Longitudinal Associations Between Delinquency, Depression and Anxiety Symptoms in Adolescence: Testing the Moderating Effect of Sex and Family Socioeconomic Status
Référence bibliographique 
Fontaine, Nathalie M. G., Brendgen, Mara, Vitaro, Frank, Boivin, Michel, Tremblay, Richard E. et Côté, Sylvana M. 2018. «Longitudinal Associations Between Delinquency, Depression and Anxiety Symptoms in Adolescence: Testing the Moderating Effect of Sex and Family Socioeconomic Status ». Journal of Criminal Justice, vol. 62, p. 58-65.
Intentions : In this study, the authors aim to examine «the cross-lagged associations between delinquency (nonviolent and violent), depression and anxiety symptoms in a sample of adolescents from a population-based sample. [They also aim] to test the moderating effect of sex and family SES [socioeconomic status].» (p. 63)
Échantillon/Matériau : «The sampling frame of the present study included 1 515 participants (n = 790 female, 52.1%) who had reported on their delinquent behavior and mental health at ages 15 and/or 17 years.» (p. 59) The authors used data from «the Quebec Longitudinal Study of Child Development (QLSCD)». (p. 59)
Instruments : Questionnaire
Type de traitement des données : Analyse statistique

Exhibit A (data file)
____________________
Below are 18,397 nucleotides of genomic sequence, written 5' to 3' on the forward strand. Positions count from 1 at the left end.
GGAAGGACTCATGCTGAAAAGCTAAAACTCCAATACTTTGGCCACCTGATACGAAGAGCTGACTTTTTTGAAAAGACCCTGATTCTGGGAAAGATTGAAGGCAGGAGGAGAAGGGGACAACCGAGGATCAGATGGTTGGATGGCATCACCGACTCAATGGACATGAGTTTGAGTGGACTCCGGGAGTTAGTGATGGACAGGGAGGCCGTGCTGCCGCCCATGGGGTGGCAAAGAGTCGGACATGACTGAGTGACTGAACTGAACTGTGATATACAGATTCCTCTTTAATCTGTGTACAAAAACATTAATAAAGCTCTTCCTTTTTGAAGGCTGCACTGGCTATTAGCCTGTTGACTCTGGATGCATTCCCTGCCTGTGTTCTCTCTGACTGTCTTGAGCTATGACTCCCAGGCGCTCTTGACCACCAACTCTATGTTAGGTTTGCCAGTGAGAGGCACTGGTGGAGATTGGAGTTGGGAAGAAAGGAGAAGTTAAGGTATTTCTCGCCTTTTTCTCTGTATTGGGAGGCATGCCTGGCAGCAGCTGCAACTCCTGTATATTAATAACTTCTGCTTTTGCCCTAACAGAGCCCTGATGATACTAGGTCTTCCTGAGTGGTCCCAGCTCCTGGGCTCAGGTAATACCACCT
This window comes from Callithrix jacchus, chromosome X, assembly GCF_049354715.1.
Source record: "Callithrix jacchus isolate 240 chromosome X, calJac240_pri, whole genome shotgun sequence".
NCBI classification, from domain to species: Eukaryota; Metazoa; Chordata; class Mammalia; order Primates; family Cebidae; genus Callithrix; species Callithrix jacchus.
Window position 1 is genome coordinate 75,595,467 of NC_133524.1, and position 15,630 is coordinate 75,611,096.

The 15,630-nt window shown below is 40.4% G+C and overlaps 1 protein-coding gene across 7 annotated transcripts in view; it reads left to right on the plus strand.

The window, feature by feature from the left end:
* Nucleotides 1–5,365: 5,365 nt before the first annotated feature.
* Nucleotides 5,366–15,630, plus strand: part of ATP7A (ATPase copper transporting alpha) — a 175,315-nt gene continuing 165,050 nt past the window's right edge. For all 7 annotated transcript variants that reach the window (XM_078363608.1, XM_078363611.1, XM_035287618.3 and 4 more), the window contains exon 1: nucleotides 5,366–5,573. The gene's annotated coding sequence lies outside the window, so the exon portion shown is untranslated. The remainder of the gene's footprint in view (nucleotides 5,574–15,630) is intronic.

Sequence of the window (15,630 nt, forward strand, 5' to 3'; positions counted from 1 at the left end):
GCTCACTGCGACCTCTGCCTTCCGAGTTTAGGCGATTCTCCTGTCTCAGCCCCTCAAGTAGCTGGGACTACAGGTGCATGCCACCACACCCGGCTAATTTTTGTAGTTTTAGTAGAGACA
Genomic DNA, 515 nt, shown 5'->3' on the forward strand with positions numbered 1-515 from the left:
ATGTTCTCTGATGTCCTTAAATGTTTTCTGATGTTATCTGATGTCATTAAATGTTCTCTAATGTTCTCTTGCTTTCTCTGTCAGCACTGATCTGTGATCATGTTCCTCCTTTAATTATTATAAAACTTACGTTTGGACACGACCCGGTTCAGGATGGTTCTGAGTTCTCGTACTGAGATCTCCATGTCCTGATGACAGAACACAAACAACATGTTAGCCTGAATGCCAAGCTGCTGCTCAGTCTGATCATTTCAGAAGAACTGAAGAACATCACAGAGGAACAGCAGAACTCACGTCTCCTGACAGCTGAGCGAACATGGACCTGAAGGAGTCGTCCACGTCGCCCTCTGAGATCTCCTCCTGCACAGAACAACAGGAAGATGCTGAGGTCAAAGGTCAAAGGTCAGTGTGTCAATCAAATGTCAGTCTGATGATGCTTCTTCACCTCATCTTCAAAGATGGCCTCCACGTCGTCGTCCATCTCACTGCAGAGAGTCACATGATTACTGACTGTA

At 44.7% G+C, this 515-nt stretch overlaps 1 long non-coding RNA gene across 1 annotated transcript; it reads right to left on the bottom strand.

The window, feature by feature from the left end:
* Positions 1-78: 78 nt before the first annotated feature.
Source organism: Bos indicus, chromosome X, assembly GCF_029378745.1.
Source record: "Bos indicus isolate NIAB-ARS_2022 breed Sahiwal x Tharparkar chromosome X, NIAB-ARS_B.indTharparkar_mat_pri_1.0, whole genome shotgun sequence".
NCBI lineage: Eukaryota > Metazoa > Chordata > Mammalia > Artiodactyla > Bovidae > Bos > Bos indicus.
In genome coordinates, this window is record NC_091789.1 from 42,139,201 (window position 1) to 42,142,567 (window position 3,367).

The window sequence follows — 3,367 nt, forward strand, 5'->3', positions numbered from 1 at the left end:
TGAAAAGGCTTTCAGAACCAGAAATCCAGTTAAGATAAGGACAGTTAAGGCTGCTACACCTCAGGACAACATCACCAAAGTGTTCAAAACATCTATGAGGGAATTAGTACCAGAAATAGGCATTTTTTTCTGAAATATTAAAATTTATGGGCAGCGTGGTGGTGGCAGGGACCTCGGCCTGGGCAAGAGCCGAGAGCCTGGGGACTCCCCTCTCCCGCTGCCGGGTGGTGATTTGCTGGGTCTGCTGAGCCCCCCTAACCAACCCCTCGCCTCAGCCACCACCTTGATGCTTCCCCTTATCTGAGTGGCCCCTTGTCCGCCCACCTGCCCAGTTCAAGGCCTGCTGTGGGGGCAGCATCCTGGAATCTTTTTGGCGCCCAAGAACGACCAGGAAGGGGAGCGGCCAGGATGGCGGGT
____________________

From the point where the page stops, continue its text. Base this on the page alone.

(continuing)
Three main results come from this study. «First […] the paths were the same for boys and girls, suggesting that sex did not have a moderating effect. […] Second, we found that the estimates of both models (i.e., the model including nonviolent delinquency and the model including violent delinquency) were relatively similar. […] Third, we found that family SES at ages 10–12 years was not associated with nonviolent and violent delinquency at age 17 years once ages 10–12 emotional and conduct problems were included in the models. [The] findings rather suggest that family SES has a moderating effect. Specifically, anxiety symptoms at 15 years were associated with nonviolent delinquency at age 17 years, but only when family SES was low. [Furthermore], youths who have anxiety symptoms may be highly reactive to emotionally charged or aversive stimuli […], such as stressors associated with low SES (e.g., economic problems), leading to an increased risk of engaging in nonviolent delinquent behavior (e.g., theft) as a coping strategy. In addition, we found that violent delinquency at age 15 years was associated with anxiety symptoms at age 17 years when family SES was high.» (p. 63)